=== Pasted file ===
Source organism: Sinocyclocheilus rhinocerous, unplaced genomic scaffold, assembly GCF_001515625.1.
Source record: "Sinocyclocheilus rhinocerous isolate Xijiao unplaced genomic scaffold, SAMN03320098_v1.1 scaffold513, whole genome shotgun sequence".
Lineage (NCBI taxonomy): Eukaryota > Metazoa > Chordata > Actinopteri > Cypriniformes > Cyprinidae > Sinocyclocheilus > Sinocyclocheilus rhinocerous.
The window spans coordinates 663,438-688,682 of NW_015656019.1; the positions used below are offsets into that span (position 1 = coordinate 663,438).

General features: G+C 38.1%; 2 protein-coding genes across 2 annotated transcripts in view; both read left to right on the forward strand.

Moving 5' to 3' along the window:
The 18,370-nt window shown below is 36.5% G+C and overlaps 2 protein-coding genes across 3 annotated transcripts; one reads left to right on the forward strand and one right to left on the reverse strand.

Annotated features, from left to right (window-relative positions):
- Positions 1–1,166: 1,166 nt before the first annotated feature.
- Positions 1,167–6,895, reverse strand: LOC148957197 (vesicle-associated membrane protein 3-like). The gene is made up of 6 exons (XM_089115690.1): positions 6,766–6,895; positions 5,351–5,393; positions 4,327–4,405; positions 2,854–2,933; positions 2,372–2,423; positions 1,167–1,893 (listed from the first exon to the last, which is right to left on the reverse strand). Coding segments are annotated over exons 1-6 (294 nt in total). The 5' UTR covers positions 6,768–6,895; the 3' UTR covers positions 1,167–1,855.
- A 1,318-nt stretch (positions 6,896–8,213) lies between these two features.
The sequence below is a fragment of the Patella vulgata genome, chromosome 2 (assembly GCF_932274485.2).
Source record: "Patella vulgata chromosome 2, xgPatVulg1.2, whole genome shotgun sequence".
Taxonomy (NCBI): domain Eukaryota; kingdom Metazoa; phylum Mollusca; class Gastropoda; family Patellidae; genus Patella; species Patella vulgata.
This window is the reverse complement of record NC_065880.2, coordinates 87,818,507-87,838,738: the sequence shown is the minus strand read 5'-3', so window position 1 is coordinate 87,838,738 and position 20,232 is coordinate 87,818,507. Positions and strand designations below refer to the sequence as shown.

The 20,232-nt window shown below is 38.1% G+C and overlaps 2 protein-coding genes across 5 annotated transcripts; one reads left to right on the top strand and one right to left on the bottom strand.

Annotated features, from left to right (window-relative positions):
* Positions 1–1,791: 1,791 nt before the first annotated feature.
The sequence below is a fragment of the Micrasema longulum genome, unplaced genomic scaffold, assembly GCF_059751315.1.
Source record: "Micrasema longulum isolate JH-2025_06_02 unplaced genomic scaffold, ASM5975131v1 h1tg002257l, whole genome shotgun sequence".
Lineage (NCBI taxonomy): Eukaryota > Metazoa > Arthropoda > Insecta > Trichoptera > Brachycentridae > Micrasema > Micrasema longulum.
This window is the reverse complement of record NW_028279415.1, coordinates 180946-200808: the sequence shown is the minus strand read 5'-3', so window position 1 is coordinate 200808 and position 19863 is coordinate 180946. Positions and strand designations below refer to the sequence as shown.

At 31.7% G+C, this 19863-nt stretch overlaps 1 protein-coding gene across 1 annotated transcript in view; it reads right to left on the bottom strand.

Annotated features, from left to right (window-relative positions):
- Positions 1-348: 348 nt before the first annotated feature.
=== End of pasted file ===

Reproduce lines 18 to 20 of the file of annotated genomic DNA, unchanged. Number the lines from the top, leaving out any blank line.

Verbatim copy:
* Positions 1–1,791: 1,791 nt before the first annotated feature.
The sequence below is a fragment of the Micrasema longulum genome, unplaced genomic scaffold, assembly GCF_059751315.1.
Source record: "Micrasema longulum isolate JH-2025_06_02 unplaced genomic scaffold, ASM5975131v1 h1tg002257l, whole genome shotgun sequence".